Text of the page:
Meanwhile, a touch of this East-West imbalance even appears in the ABA, where the Eastern conference claims the outstanding Kentucky Colonels, but the West seems likely to provide all the suspense. The Colonels, who lost only 16 games and set nearly as many records for winning as the Lakers, should ease their way to the finals as effortlessly as a Bluegrass gentleman sipping down a sourmash—in spite of an upset loss to the New York Nets in the opener. Already the third or fourth best team in all of pro basketball, Kentucky starts a front line of solid Cincy Powell and two brilliant youngsters, 6'9" Dan Issel, 23, and 7'2" Artis Gilmore, 22. Together they should give the Colonels die strongest forecourt in basketball for years.
The ABA West, however, is filled with imponderables. Indiana, which won die Western Division last season and still has the deepest talent in the league, finished second to Utah, a meager 10 games over .500. The Pacers suffered some injuries to top players and the lineup was often unsettled as Coach Slick Leonard maneuvered to find playing time for good rookie Forwards George McGinnis and Darnell Hillman. But even beyond that, Indiana seemed slowed by complacency. "It appeared to me that the players looked at it as a long season," said Leonard. "I think it stemmed from the fact that, in this day and age, money is the big issue in professional sports. I hoped pride would carry us, but after winning three straight division titles I think the players just didn't have the enthusiasm to go through it again—particularly after our fans considered it a hail season last year when we were edged out in the playoffs. The NBA pays $3,000 a man for winning a division: we get $500 each. I really don't think there's enough emphasis on winning the divisions."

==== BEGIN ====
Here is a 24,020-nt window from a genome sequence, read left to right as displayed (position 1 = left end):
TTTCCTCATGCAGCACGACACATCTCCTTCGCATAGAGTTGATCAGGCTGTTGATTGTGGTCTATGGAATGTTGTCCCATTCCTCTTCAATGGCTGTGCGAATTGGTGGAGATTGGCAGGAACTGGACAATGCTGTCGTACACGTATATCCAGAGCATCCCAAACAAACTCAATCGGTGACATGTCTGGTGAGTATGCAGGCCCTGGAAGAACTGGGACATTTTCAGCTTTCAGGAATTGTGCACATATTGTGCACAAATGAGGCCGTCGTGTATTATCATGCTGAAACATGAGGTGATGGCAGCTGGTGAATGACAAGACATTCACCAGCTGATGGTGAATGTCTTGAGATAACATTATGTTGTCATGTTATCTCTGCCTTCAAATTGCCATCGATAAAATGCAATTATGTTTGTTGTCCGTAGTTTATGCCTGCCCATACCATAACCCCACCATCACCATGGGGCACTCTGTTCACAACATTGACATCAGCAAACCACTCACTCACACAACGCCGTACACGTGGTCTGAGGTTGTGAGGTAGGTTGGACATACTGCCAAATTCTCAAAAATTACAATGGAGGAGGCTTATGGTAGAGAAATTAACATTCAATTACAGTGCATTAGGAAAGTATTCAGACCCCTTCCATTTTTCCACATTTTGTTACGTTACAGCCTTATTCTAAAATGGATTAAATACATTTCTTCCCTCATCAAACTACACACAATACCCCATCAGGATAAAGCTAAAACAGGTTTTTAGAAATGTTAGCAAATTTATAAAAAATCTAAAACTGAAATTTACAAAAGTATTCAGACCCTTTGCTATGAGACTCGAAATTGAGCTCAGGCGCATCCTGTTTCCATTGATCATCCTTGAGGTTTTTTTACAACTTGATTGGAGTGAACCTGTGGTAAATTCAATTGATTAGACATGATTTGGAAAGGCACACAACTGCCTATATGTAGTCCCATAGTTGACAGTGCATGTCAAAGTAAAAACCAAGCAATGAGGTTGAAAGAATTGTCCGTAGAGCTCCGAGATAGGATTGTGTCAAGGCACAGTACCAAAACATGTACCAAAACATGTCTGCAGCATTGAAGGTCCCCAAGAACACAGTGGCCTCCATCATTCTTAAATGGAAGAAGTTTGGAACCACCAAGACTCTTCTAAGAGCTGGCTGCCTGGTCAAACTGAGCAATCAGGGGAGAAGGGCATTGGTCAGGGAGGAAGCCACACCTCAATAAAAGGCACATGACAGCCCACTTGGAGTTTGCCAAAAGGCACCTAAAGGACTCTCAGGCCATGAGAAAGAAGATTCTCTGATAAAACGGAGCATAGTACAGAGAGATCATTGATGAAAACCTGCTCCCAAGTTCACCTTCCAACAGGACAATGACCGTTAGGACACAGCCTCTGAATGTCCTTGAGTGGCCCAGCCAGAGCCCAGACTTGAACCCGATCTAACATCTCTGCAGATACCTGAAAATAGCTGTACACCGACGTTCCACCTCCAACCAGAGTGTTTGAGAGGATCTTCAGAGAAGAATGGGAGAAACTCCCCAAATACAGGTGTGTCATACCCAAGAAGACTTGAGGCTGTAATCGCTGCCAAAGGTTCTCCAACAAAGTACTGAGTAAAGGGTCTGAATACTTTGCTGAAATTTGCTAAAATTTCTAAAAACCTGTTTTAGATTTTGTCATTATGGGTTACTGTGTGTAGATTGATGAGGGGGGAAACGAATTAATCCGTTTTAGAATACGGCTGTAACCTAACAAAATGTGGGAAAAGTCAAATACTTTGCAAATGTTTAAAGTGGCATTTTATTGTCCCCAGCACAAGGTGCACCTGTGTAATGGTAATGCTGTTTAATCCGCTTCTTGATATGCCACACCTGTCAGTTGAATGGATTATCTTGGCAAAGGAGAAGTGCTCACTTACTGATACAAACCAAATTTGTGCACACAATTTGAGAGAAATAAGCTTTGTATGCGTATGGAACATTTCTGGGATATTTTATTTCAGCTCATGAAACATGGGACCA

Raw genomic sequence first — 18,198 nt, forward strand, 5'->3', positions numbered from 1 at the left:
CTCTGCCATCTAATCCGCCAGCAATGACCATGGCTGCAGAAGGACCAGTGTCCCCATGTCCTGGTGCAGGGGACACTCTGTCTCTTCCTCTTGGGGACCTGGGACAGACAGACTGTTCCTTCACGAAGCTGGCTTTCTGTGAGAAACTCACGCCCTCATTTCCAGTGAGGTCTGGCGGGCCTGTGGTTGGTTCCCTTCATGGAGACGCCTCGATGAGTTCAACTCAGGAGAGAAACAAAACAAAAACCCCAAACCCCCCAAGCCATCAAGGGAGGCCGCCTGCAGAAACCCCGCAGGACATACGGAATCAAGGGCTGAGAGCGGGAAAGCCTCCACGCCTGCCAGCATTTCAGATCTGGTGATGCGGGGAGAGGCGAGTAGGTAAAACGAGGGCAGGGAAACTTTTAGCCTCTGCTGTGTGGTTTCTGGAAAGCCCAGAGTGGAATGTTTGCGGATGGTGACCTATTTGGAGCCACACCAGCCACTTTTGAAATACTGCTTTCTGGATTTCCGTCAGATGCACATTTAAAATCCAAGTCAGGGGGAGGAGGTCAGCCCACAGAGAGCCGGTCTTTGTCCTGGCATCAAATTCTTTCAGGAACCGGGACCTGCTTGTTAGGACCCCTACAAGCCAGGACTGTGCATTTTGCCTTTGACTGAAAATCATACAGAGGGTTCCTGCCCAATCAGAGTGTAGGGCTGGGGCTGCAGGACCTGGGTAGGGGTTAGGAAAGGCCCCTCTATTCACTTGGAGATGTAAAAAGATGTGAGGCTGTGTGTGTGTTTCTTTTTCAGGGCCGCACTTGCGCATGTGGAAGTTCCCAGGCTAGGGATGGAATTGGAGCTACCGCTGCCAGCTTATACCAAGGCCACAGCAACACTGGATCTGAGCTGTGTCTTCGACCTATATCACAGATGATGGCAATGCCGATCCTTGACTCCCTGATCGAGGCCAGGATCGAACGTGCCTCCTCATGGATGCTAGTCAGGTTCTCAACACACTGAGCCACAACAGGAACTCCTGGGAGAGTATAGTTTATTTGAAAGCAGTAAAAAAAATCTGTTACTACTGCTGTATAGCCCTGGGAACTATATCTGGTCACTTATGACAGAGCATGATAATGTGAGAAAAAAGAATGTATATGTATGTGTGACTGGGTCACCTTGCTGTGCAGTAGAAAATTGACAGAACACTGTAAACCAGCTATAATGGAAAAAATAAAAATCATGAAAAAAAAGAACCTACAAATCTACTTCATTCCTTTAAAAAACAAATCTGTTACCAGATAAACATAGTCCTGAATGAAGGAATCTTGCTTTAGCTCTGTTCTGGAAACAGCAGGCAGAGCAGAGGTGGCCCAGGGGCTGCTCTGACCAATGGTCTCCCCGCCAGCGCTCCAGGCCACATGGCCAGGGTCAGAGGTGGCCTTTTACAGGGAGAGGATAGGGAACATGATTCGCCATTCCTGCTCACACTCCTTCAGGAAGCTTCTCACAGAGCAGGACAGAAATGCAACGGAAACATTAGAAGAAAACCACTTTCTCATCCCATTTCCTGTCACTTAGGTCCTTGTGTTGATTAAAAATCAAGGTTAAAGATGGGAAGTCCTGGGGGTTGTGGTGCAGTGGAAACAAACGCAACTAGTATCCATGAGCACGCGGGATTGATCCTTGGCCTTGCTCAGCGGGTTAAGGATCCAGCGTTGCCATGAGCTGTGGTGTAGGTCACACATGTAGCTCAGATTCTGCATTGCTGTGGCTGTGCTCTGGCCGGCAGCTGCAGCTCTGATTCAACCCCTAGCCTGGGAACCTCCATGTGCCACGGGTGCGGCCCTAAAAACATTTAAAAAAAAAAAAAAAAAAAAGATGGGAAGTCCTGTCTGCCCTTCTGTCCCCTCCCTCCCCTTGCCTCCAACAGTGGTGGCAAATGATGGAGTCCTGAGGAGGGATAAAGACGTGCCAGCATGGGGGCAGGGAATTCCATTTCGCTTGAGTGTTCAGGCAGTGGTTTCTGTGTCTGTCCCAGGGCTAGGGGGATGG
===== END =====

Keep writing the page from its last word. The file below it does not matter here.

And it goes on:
Providing they find the playoff money (about $5,000 per man to the champs) enticing enough, the Pacers should easily defeat the Denver Rockets in the first round and move into the West finals against Utah or—hold onto your Stetson—the Dallas Chaparrals. The Stars are a better team with a better record than they were a year ago when they won the ABA championship. Jimmy Jones has added finesse to the backcourt, and Willie Wise, who came into the pros hoping to become the best defensive forward and very nearly succeeded, has become a shooting Star as well. At the urging of All-Star Zelmo Beaty, Wise increased his offensive output when the Utah scoring pace flagged mildly in December. With his defense suffering only minimally, he has since been on a spree, scoring 20 points or more in 31 consecutive games. His average (23.2) is up eight points over last year, he has shot more than 50% from the floor and even his rebounding is improved.